No journalist of the last fifty years was able to historically contextualize the news of the day as thoughtfully, gracefully or profoundly as the late Jonathan Schell. During the Bill Clinton’s impeachment trial, Schell wrote a regular column for The Nation called “The Republic on Trial.” In this installment—“What Works? The Constitution,” from February 15, 1999—Schell, who had extensively covered the Watergate scandal twenty-five years earlier, laid to rest any comparisons between Clinton’s crimes, such as they were, and those of Richard Nixon.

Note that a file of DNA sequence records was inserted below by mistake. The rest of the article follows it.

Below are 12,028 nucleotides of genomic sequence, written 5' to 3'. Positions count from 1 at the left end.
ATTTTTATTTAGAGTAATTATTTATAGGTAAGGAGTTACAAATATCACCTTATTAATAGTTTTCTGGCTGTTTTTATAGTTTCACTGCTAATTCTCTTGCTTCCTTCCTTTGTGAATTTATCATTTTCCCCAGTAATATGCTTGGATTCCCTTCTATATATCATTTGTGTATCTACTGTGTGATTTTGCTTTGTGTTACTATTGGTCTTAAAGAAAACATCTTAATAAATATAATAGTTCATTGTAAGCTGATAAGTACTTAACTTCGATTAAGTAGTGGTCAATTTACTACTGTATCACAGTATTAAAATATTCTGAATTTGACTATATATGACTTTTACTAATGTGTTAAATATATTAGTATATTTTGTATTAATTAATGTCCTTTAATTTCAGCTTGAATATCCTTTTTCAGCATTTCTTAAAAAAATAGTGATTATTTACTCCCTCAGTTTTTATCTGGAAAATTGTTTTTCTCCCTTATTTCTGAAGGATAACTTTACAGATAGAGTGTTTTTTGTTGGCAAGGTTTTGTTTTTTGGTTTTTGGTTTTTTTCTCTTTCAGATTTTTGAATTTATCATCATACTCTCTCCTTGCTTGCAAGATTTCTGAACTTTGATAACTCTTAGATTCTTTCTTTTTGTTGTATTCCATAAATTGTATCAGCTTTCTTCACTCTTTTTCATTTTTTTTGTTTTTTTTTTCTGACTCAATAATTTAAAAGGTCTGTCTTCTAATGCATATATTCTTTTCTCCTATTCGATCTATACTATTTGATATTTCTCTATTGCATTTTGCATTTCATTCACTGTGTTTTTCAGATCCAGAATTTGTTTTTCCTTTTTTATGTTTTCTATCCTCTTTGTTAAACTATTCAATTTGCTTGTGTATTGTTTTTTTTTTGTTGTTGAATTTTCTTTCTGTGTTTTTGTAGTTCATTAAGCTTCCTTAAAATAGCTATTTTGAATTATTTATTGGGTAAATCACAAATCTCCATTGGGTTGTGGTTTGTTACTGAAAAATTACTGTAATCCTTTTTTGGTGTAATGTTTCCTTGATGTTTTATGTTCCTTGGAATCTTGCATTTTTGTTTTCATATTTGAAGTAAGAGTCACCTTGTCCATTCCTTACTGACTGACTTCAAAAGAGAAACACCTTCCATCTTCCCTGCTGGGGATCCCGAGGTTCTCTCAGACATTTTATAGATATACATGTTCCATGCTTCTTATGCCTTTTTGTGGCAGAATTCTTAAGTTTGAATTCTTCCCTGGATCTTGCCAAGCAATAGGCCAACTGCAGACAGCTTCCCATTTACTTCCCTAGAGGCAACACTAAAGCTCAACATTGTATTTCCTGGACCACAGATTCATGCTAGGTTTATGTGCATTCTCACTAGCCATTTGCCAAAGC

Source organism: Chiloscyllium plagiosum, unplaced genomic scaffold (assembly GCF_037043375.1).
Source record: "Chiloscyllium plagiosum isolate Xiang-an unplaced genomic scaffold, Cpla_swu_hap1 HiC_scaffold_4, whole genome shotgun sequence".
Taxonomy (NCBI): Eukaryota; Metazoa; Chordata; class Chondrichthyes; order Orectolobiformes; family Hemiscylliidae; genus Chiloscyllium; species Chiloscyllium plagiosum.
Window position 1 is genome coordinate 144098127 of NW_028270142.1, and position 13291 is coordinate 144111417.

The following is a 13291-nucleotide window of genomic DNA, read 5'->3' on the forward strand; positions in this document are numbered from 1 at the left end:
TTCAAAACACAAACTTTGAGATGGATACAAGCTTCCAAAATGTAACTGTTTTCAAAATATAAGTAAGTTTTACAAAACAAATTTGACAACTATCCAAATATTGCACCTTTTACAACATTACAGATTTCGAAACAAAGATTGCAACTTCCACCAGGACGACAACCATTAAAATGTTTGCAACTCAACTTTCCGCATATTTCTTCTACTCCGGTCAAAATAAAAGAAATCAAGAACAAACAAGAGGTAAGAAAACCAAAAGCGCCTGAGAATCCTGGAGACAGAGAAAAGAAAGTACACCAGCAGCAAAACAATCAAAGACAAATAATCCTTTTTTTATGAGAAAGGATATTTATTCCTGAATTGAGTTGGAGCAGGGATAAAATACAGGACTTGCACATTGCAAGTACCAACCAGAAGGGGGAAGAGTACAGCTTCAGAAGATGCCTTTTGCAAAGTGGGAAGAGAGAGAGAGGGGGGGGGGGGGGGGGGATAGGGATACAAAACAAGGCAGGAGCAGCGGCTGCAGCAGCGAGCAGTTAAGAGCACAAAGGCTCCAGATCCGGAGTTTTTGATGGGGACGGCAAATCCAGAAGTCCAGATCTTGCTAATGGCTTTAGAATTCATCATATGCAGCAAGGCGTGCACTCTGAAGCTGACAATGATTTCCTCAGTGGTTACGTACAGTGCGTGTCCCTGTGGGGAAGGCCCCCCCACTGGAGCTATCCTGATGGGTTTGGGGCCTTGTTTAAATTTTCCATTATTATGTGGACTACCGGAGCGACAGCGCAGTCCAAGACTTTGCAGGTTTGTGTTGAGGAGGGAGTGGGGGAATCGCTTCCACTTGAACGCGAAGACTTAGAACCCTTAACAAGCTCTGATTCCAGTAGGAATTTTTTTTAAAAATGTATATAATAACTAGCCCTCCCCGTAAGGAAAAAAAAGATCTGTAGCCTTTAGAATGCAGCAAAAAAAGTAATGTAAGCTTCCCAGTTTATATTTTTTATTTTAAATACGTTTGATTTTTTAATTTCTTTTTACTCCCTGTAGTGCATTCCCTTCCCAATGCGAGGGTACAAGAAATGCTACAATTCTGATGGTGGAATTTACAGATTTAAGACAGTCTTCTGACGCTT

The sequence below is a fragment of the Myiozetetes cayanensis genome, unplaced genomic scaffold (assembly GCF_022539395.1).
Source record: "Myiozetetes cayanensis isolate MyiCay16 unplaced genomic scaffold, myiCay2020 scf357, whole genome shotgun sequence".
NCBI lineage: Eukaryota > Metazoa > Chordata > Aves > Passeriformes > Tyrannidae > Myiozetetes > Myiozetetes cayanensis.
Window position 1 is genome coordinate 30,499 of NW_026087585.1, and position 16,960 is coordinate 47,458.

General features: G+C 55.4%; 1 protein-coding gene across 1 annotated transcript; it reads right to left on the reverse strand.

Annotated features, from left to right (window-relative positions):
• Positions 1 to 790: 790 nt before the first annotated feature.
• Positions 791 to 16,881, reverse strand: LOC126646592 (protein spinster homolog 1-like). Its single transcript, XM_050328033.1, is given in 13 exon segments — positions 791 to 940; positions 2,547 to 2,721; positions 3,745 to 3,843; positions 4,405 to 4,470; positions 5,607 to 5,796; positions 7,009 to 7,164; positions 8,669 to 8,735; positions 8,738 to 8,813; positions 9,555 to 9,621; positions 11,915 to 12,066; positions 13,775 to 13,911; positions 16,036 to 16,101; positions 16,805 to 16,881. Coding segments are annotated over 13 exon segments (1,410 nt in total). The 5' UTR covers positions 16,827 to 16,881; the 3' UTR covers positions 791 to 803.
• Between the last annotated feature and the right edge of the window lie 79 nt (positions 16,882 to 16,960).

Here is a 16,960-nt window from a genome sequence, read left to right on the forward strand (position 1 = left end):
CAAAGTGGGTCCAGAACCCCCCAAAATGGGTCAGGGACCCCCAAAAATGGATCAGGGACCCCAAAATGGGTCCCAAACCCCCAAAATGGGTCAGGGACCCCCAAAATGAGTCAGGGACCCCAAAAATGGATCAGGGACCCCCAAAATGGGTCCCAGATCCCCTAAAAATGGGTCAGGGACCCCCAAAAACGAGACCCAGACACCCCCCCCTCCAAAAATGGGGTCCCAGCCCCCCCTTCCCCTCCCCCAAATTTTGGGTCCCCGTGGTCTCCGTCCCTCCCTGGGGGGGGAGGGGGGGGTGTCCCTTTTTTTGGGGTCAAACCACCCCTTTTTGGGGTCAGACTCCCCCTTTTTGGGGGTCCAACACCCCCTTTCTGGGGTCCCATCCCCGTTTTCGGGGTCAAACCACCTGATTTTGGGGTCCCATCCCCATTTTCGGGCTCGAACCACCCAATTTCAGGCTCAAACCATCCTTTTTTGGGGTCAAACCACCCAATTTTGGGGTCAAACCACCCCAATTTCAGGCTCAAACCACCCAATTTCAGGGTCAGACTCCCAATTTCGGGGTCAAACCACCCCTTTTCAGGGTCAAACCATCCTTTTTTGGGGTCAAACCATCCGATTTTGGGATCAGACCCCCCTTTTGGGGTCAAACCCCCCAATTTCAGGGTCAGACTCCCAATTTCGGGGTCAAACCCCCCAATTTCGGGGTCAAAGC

In most respects, the impeachment of President Bill Clinton—now destined to go on for yet more weeks—is different from the proceedings against President Richard Nixon a quarter-century ago. Nixon was accused of abuses of the power of his office. You had to be President to bomb Cambodia secretly, to use the IRS to harass your political enemies or to ask the CIA to squelch an investigation by the FBI. Clinton, on the other hand, is accused of violations of law in his individual capacity. It is within the power of almost anyone to fool around at the office, to invite a colleague to dissemble about the affair in court or to ask a friend to do the lover in question a favor. The historical circumstances were different, too. In the immediate background was the cold war, in whose name the presidency had accumulated powers that Nixon used to break the law. The question before the country was whether to embrace this “imperial” presidency or to restore the constitutional balance, and it chose the latter. Today, by contrast, one would be hard put to name any large public controversy that is going to be settled one way or another by the impeachment trial. If anything, the trial has created fresh issues (mostly regarding abuse of the impeachment power itself) rather than resolved existing ones.
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